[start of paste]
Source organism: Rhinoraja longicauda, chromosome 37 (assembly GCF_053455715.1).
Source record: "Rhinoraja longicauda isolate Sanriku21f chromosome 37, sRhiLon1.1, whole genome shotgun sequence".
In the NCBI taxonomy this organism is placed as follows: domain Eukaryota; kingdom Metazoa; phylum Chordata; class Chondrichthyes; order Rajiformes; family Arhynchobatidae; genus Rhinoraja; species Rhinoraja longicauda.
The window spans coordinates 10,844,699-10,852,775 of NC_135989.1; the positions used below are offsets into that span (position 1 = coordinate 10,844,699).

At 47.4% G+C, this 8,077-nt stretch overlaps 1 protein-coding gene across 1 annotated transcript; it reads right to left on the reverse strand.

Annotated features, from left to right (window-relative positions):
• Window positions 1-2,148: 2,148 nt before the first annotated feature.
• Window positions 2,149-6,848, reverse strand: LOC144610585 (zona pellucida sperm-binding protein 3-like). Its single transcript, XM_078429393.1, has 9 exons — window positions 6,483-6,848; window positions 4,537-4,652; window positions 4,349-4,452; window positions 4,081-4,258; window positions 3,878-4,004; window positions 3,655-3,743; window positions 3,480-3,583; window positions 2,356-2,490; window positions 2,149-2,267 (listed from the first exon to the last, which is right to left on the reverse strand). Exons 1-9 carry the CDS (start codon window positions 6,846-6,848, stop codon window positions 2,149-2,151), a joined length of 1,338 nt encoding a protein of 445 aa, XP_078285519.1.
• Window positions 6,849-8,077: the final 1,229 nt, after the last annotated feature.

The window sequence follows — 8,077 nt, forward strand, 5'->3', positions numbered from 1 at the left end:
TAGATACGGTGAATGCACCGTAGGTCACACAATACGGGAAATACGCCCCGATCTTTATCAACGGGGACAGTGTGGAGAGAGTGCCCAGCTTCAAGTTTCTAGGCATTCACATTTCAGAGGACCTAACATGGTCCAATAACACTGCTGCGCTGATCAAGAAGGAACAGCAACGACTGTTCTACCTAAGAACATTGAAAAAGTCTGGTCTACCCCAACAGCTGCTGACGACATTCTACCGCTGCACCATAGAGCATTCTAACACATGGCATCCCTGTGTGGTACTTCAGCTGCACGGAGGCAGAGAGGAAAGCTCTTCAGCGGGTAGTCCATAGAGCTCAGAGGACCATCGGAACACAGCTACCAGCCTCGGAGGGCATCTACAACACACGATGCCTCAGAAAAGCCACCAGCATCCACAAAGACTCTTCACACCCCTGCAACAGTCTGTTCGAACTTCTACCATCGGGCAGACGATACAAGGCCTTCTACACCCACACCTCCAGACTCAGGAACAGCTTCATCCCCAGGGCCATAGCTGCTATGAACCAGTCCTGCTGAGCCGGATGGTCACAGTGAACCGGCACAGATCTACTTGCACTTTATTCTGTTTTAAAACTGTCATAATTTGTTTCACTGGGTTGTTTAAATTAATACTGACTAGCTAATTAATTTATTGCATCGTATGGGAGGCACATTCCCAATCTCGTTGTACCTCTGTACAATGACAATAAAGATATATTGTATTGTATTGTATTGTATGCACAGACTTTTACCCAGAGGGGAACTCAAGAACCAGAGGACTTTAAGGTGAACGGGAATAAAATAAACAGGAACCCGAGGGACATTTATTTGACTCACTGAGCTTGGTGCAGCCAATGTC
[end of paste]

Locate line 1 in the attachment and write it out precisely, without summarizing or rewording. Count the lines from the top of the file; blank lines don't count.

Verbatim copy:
Source organism: Rhinoraja longicauda, chromosome 37 (assembly GCF_053455715.1).